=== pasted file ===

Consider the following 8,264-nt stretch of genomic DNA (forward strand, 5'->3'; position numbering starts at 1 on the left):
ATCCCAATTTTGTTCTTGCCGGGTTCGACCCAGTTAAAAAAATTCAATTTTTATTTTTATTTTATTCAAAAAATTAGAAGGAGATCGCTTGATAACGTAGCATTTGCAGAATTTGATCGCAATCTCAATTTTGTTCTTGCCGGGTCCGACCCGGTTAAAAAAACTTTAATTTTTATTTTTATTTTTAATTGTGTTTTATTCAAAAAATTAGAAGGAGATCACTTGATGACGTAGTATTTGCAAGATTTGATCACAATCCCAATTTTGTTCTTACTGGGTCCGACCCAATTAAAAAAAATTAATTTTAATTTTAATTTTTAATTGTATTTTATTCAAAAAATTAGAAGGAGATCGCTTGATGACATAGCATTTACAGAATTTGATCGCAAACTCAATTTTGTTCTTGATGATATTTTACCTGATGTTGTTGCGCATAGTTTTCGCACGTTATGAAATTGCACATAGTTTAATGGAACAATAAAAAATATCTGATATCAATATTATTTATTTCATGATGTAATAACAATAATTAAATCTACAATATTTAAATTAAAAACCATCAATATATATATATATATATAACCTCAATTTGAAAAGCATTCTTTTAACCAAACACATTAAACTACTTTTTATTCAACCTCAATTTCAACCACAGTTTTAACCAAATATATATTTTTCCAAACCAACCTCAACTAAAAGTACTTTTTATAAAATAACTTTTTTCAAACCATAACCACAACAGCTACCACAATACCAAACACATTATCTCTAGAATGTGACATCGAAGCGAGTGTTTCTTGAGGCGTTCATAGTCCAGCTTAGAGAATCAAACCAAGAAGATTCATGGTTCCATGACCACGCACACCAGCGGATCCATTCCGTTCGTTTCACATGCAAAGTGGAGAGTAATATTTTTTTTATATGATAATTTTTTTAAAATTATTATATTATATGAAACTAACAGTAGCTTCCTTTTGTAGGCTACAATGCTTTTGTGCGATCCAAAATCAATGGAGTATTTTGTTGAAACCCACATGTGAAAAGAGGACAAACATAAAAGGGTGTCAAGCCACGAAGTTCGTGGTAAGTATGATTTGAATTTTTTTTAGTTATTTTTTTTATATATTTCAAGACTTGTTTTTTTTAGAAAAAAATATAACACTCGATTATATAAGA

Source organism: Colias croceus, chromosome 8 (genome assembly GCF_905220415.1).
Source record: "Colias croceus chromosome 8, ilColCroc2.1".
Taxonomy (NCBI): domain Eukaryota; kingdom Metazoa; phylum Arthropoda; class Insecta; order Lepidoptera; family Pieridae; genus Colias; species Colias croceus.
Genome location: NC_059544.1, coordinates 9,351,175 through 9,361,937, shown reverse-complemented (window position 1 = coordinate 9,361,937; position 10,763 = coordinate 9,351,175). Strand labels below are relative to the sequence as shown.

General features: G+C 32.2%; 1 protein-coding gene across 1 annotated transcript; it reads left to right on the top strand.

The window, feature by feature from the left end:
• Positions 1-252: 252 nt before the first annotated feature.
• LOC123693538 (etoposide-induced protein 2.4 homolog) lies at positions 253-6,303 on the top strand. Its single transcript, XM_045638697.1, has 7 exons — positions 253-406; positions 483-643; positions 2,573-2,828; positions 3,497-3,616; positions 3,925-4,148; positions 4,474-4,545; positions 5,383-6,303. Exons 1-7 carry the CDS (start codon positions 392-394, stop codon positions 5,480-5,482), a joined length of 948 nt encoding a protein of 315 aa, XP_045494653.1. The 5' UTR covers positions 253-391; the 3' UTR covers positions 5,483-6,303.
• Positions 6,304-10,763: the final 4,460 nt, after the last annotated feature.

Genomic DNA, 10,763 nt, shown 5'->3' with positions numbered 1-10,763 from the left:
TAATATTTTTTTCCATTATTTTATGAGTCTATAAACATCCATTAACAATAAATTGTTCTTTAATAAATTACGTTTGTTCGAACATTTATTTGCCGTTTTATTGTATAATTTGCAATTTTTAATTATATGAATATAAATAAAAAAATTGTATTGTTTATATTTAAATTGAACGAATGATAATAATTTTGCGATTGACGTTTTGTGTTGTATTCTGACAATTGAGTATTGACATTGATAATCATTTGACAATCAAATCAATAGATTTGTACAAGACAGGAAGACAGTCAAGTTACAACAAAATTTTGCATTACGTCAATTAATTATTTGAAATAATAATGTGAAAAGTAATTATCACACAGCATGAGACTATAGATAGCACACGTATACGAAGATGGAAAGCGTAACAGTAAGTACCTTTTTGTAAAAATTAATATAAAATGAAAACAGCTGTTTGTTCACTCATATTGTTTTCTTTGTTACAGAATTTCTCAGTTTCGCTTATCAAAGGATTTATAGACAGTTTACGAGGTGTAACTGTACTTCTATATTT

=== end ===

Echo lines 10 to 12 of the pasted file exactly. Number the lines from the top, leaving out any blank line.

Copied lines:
• LOC123693538 (etoposide-induced protein 2.4 homolog) lies at positions 253-6,303 on the top strand. Its single transcript, XM_045638697.1, has 7 exons — positions 253-406; positions 483-643; positions 2,573-2,828; positions 3,497-3,616; positions 3,925-4,148; positions 4,474-4,545; positions 5,383-6,303. Exons 1-7 carry the CDS (start codon positions 392-394, stop codon positions 5,480-5,482), a joined length of 948 nt encoding a protein of 315 aa, XP_045494653.1. The 5' UTR covers positions 253-391; the 3' UTR covers positions 5,483-6,303.
• Positions 6,304-10,763: the final 4,460 nt, after the last annotated feature.

Genomic DNA, 10,763 nt, shown 5'->3' with positions numbered 1-10,763 from the left: